Types of Tongue Cancers
Tongue cancer is a type of oral or oropharyngeal cancer and is often lumped into one of these categories by medical professionals. This is important since when you are researching tongue cancer, you may find information in articles for oral or oropharyngeal cancer.
There are two portions of the tongue. The part that you normally see and can voluntarily move makes up the majority of your tongue. If cancer originates in this portion of the tongue, it is usually called oral cancer.
The bottom third portion of the tongue is sometimes called the base of the tongue. This is that part of the tongue that is firmly attached to other tissue and therefore can't be voluntarily moved. You cannot directly visualize the base of your own tongue. It is also in close proximity to the throat (pharynx). If cancer originates in this portion of the tongue, it is usually called oropharyngeal cancer.
Additionally, tongue cancer is further divided by the type of tissue that it originates from. Squamous cells, for example, are long, flat, superficial cells that cover the lining of the tongue. Cancer that arises from squamous cell tissue is called squamous cell carcinoma. The vast majority of tongue cancer is squamous cell carcinoma, although there are other rare types of tongue cancer, which are named after the tissue or structures they originate from.
What Causes Tongue Cancer?
Cancer occurs when the way your cells grow becomes erratic and abnormal; specifically, they tend to grow much too quickly. Many factors can cause or increase your risk of developing cancer. Things known to increase your risk of tongue cancer include:
- tobacco use
- alcohol use
- human papillomavirus (HPV) infection
- male gender
- certain genetic forms of anemia
- a condition called Graft Versus Host Disease, which occurs in some patients who undergo stem cell transplants
At least one study has shown chronic periodontitis to increase the risk for tongue cancer in men. This needs to be verified through more research.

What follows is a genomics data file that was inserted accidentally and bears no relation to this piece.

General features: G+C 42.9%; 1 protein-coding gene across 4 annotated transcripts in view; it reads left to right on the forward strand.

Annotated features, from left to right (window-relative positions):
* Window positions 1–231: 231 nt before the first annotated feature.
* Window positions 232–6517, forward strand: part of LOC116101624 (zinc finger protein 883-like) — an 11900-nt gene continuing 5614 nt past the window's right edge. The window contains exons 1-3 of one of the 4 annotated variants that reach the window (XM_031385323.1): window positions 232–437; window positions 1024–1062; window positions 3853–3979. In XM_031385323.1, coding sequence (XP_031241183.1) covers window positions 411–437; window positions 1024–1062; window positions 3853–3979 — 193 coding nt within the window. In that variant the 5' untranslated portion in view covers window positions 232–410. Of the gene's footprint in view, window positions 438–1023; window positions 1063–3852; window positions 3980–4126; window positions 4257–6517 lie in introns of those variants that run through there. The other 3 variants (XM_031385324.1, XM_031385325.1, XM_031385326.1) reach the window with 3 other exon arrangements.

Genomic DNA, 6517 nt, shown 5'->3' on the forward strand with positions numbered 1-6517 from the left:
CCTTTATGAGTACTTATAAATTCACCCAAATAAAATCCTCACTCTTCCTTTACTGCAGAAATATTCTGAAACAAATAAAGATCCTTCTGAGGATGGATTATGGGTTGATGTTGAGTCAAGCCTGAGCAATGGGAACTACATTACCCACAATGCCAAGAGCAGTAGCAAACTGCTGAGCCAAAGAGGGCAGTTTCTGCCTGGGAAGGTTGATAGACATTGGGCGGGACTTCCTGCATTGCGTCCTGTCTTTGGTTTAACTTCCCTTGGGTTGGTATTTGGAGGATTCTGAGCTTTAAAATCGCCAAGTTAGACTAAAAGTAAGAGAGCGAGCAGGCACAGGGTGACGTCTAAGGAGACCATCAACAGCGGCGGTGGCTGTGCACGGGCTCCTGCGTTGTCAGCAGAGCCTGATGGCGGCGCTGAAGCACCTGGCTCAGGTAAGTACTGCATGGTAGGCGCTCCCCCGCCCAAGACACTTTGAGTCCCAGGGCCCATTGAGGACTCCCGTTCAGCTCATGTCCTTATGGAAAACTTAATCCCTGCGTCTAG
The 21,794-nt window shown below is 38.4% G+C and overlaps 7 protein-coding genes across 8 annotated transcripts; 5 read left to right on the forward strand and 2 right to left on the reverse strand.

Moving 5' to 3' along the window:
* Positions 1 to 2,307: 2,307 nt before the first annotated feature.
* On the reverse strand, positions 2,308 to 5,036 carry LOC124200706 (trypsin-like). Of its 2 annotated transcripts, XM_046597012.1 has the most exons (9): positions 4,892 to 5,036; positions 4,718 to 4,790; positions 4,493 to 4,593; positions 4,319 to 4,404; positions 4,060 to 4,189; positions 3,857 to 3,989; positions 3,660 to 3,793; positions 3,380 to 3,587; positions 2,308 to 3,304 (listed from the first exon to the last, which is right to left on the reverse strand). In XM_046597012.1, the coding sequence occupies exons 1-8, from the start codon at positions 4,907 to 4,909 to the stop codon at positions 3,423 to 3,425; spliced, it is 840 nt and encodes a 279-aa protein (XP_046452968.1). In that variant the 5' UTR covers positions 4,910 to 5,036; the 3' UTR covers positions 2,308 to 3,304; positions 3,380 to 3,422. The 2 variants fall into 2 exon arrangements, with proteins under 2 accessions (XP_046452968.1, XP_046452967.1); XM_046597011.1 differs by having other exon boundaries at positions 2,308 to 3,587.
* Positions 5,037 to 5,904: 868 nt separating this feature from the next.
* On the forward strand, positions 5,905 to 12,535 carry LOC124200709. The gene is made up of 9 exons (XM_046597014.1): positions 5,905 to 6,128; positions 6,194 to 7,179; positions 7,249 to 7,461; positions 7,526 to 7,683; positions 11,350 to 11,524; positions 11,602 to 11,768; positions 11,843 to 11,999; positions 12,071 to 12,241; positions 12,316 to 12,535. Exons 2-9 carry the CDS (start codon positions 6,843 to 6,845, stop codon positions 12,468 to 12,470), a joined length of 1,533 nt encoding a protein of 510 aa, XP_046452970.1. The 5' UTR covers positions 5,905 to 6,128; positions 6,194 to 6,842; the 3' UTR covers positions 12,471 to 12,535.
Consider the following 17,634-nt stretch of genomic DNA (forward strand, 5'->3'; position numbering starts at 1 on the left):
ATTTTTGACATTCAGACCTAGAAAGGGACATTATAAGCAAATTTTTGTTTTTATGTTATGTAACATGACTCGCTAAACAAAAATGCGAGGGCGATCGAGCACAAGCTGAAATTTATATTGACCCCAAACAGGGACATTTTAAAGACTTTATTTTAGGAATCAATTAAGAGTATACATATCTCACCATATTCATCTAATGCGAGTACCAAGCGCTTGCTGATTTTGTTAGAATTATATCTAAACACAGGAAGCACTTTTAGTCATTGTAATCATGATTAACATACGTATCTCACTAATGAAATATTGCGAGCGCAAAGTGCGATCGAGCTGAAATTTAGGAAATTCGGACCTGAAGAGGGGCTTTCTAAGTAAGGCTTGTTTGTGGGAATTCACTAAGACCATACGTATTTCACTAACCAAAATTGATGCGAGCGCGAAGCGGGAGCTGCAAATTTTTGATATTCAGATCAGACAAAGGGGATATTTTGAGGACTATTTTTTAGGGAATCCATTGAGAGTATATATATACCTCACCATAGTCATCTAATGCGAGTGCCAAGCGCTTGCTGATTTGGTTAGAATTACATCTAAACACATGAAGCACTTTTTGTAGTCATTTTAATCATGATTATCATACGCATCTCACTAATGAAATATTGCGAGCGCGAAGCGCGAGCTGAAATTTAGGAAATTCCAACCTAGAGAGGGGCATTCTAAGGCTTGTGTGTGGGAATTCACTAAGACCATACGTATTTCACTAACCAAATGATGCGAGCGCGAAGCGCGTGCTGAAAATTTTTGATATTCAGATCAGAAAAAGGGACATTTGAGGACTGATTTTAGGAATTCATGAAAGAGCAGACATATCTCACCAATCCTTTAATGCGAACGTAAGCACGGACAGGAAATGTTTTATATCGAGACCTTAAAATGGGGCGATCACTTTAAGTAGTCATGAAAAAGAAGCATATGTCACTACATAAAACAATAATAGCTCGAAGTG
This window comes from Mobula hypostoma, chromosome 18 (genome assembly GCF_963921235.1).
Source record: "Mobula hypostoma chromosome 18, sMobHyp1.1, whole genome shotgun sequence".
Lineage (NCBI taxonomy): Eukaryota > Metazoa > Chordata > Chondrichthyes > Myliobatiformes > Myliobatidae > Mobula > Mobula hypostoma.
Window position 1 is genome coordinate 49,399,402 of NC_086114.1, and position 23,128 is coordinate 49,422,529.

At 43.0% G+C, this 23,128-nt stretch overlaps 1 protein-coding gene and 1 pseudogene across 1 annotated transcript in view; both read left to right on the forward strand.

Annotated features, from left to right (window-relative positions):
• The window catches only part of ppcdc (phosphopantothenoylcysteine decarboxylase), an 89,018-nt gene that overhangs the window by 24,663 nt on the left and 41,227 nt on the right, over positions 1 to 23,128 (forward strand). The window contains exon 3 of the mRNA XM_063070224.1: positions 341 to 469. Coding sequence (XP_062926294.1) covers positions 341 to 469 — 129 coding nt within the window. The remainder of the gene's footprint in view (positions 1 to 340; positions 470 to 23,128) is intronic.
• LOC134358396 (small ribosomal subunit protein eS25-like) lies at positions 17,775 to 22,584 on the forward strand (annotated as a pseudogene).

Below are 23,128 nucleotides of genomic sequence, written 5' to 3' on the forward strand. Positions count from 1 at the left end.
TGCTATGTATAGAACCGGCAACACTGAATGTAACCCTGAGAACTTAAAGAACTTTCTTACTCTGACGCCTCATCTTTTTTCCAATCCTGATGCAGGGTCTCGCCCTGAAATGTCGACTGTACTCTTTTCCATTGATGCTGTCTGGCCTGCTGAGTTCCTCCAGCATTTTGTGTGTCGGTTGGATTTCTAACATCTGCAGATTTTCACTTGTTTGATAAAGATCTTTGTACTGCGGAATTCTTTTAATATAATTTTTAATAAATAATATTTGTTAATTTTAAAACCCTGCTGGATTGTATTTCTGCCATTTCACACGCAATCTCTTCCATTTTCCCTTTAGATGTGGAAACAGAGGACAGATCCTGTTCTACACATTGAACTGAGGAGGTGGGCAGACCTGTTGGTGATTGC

Symptoms of Tongue Cancer
Symptoms of tongue cancer can include:
- difficulty swallowing
- feeling like there is something in your throat (a lump or a mass)
- sore throat
- white or red patches on the tongue
- a feeling of numbness in the mouth
- unexplained bleeding from the tongue
Rarely, symptoms of tongue cancer can also include ear pain.
Diagnosing Tongue Cancer
If you you have symptoms of tongue cancer that have not gone away, you should see your doctor. If your doctor suspects tongue cancer, he or she may order one or more tests to diagnose it. Sometimes doctors use a small thin tube with a camera (called a flexible fiberoptic laryngoscope) to see in the back of your mouth and the lymph nodes in this area. Tissue biopsies may be necessary to confirm a diagnosis of tongue cancer and the type (i.e., squamous cell).
Treating Tongue Cancer
Tongue cancer is usually treated in three ways. The exact treatments are not the same for every patient. Cases that are caught very early on may only need surgical treatment, while advanced cases of tongue cancer may require all three types. The three kinds of treatment used for tongue cancer are:
- surgery - removal of the cancerous tumor and surrounding tissue
- radiotherapy - uses high-energy particles from radioactive elements to kill cancerous cells left behind after surgery
- chemotherapy - the two most common types of chemotherapy used are cisplatin and fluorouracil
A Note About Human Papillomavirus (HPV)
HPV is a virus that causes cervical cancer and, more rarely, other types of cancers, such as tongue and tonsil cancer. The virus is spread through sexual activity, including oral sex. An HPV infection does not always become malignant, however. According to the CDC, 50% of men and women will at some point in their lives become infected with HPV. A recent increase in head and neck cancers has been attributed to this virus.
Prognosis of Tongue Cancer
If you are diagnosed with tongue cancer, your doctor may give you a prognosis. It is important to remember that some people with a very poor prognosis are able to beat their illness while some of those with a very positive prognosis may succumb to their cancer. A prognosis is only a guess based on the information of previous patients. It does not necessarily determine your personal experience.
In general, if tongue cancer is caught early, it can be cured, but the longer it is present and goes without treatment, the less likely it is to be cured. For this reason, if you have symptoms of tongue cancer, you should see your doctor as soon as possible. For more specific information on the prognosis of tongue cancer, visit the American Cancer Society.
The American Cancer Society. Oral Cavity and Oral Pharyngeal Cancer. Accessed: July 27, 2012 from http://www.cancer.org/Cancer/OralCavityandOropharyngealCancer/DetailedGuide/oral-cavity-and-oropharyngeal-cancer-what-is-oral-cavity-cancer
CDC. Genital HPV Infection Facts Sheet. Accessed: July 27, 2012 from http://www.cdc.gov/std/hpv/stdfact-hpv.htm/
Medscape. Malignant Tumors of the Base of the Tongue. Accessed: July 27, 2012 from http://emedicine.medscape.com/article/847955-overview
Pubmed.gov. Chronic Periodontitis and the Risk of Tongue Cancer. Accessed: July 27, 2012 from http://www.ncbi.nlm.nih.gov/pubmed/17515503